Participants were asked to complete the State-Trait Anxiety Inventory short form (STAI-6; Marteau, Bekker . The STAI- 6 consists of six items related to anxiety (calm, tense, upset, relaxed, content, and worried), all of which are rated on a four- point scale, with higher scores indicating more anxiety. The STAI-6 is reported to have good reliability and validity, and has been found useful in assessing subjective anxiety levels Maissi . The STAI-6 was used at two assessment points; before participants delivered a class presentation, and again once the participant completed their class presentation. The STAI-6 was found to have a high internal reliability within the sample, with a Cronbach's Alpha score of .92. Participants were asked two further open-ended questions upon delivering their presentations; 1) how they felt the therapy dog impacted their presentation and 2) if they had physically interacted with the therapy dog prior to their presentation.
All participants enrolled on a third year psychology module were asked prior to the commencement of the module if they consented to a therapy dog being present throughout the duration of the eight week module. Participants were also provided with the details of the study and asked if they would like to engage with the research. Upon gaining consent from all participants, the therapy dog attended six of the eight two- hour sessions. Participants were advised that the therapy dog would arrive 15 to 20 minutes early so that students had time to interact with the dog and also to ensure the dog had time to familiarise herself with the new location and settle down.
As part of the module, at the start of every session a group of students would deliver a presentation pertaining to a specific topic The students presenting were asked to fill in the STAI- 6 prior to their presentation, and were asked to complete the same measure after they had presented, along with two further questions relating to their interactions with the therapy dog. Both pre- and post-presentation questionnaires took approximately 5 minutes to complete, after which participants were debriefed verbally and thanked for their assistance with the research.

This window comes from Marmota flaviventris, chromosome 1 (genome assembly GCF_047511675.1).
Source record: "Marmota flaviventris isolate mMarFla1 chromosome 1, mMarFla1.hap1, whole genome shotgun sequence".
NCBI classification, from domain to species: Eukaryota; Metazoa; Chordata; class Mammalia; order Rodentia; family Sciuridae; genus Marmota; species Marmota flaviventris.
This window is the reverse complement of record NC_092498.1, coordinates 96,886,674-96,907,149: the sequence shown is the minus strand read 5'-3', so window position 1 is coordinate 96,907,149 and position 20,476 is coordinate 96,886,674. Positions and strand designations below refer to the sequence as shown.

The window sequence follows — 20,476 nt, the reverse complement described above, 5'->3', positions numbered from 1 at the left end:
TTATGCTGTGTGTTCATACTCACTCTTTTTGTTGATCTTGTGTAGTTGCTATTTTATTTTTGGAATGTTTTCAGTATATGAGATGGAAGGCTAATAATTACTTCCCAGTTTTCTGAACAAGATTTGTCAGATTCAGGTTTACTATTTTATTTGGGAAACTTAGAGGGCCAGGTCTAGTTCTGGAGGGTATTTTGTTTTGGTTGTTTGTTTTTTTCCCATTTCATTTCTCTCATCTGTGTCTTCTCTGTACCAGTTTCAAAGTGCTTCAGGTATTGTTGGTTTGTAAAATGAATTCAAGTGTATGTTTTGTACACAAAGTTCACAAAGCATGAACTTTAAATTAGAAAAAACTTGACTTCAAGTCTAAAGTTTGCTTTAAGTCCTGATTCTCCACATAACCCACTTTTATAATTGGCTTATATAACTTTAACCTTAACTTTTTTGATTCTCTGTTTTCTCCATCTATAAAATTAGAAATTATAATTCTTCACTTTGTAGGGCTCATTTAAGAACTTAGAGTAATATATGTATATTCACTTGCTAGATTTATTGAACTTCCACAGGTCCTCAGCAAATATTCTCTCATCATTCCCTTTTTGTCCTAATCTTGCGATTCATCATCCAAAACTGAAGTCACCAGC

All analyses reported were carried out using IBM SPSS Statistics v188.8.131.52. Given the low sample size, it was not possible to carry out analysis of variance. Instead, independent-samples t-tests were carried out to compare the levels of pre- and postpresentation state anxiety (as measured by the STAI-6) between the group that interacted with the dog and the group that did not interact with the dog. Table 1 presents means and standard deviations for these comparisons.
The t-tests revealed no difference in state anxiety between the groups prior to their presentation, t (18) = 1.53, p = .143, d=.72. However, the group that interacted with the dog reported significantly lower levels of state anxiety after the presentation compared to the group who did not interact with the dog, t (18) = 3.74, p = .002, d=1.76. Interestingly, paired-samples t-tests showed that the group that interacted with dog exhibited a significant reduction in state anxiety scores post-presentation, t (9) = 3.50, p = .007, d = 1.01, whereas there was no significant reduction in state anxiety in the group that did not interact with the dog, t (9) = 1.75, p = .115, d =.55.
The current study sought to establish whether therapy dogs can be used as an effective tool for reducing levels of anxiety in students, and to elucidate the role that physical interaction with the dog may play in this process. The findings indicated that the mere presence of a therapy dog may not be sufficient in reducing state anxiety in students during stressful conditions; rather, physical interaction may be needed in order to relieve state anxiety.